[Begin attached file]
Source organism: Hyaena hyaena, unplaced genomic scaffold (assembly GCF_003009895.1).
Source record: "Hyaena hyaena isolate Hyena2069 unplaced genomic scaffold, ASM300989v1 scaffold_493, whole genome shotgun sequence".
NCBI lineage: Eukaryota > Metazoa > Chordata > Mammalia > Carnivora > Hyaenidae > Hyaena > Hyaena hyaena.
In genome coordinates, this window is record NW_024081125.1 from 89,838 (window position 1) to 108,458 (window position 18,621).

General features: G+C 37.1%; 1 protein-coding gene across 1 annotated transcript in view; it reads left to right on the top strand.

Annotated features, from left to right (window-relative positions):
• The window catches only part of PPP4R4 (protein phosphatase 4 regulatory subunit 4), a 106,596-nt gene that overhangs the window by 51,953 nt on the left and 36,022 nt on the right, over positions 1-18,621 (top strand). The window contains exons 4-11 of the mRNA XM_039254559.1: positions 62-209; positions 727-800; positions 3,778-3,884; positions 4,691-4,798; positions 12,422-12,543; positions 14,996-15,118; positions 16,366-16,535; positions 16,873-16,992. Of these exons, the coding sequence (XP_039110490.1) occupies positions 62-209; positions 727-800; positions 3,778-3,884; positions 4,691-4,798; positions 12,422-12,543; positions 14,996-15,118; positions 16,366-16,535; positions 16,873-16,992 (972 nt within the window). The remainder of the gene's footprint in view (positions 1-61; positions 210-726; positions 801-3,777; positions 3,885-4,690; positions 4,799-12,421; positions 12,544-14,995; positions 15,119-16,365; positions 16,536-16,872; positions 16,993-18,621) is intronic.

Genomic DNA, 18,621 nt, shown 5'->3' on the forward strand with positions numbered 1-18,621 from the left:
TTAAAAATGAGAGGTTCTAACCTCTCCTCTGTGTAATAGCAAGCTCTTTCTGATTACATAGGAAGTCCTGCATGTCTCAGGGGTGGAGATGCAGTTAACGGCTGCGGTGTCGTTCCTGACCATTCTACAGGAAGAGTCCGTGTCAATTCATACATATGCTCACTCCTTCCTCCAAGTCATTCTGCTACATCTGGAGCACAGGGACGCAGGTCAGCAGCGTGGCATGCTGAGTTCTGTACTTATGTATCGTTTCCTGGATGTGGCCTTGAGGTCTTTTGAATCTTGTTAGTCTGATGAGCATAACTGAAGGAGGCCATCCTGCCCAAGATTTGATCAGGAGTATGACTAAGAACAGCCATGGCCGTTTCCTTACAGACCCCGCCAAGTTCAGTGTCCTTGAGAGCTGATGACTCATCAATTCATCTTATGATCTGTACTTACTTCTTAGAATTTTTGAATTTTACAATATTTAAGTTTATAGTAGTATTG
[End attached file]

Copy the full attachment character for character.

Source organism: Hyaena hyaena, unplaced genomic scaffold (assembly GCF_003009895.1).
Source record: "Hyaena hyaena isolate Hyena2069 unplaced genomic scaffold, ASM300989v1 scaffold_493, whole genome shotgun sequence".
NCBI lineage: Eukaryota > Metazoa > Chordata > Mammalia > Carnivora > Hyaenidae > Hyaena > Hyaena hyaena.
In genome coordinates, this window is record NW_024081125.1 from 89,838 (window position 1) to 108,458 (window position 18,621).

General features: G+C 37.1%; 1 protein-coding gene across 1 annotated transcript in view; it reads left to right on the top strand.

Annotated features, from left to right (window-relative positions):
• The window catches only part of PPP4R4 (protein phosphatase 4 regulatory subunit 4), a 106,596-nt gene that overhangs the window by 51,953 nt on the left and 36,022 nt on the right, over positions 1-18,621 (top strand). The window contains exons 4-11 of the mRNA XM_039254559.1: positions 62-209; positions 727-800; positions 3,778-3,884; positions 4,691-4,798; positions 12,422-12,543; positions 14,996-15,118; positions 16,366-16,535; positions 16,873-16,992. Of these exons, the coding sequence (XP_039110490.1) occupies positions 62-209; positions 727-800; positions 3,778-3,884; positions 4,691-4,798; positions 12,422-12,543; positions 14,996-15,118; positions 16,366-16,535; positions 16,873-16,992 (972 nt within the window). The remainder of the gene's footprint in view (positions 1-61; positions 210-726; positions 801-3,777; positions 3,885-4,690; positions 4,799-12,421; positions 12,544-14,995; positions 15,119-16,365; positions 16,536-16,872; positions 16,993-18,621) is intronic.

Genomic DNA, 18,621 nt, shown 5'->3' on the forward strand with positions numbered 1-18,621 from the left:
TTAAAAATGAGAGGTTCTAACCTCTCCTCTGTGTAATAGCAAGCTCTTTCTGATTACATAGGAAGTCCTGCATGTCTCAGGGGTGGAGATGCAGTTAACGGCTGCGGTGTCGTTCCTGACCATTCTACAGGAAGAGTCCGTGTCAATTCATACATATGCTCACTCCTTCCTCCAAGTCATTCTGCTACATCTGGAGCACAGGGACGCAGGTCAGCAGCGTGGCATGCTGAGTTCTGTACTTATGTATCGTTTCCTGGATGTGGCCTTGAGGTCTTTTGAATCTTGTTAGTCTGATGAGCATAACTGAAGGAGGCCATCCTGCCCAAGATTTGATCAGGAGTATGACTAAGAACAGCCATGGCCGTTTCCTTACAGACCCCGCCAAGTTCAGTGTCCTTGAGAGCTGATGACTCATCAATTCATCTTATGATCTGTACTTACTTCTTAGAATTTTTGAATTTTACAATATTTAAGTTTATAGTAGTATTG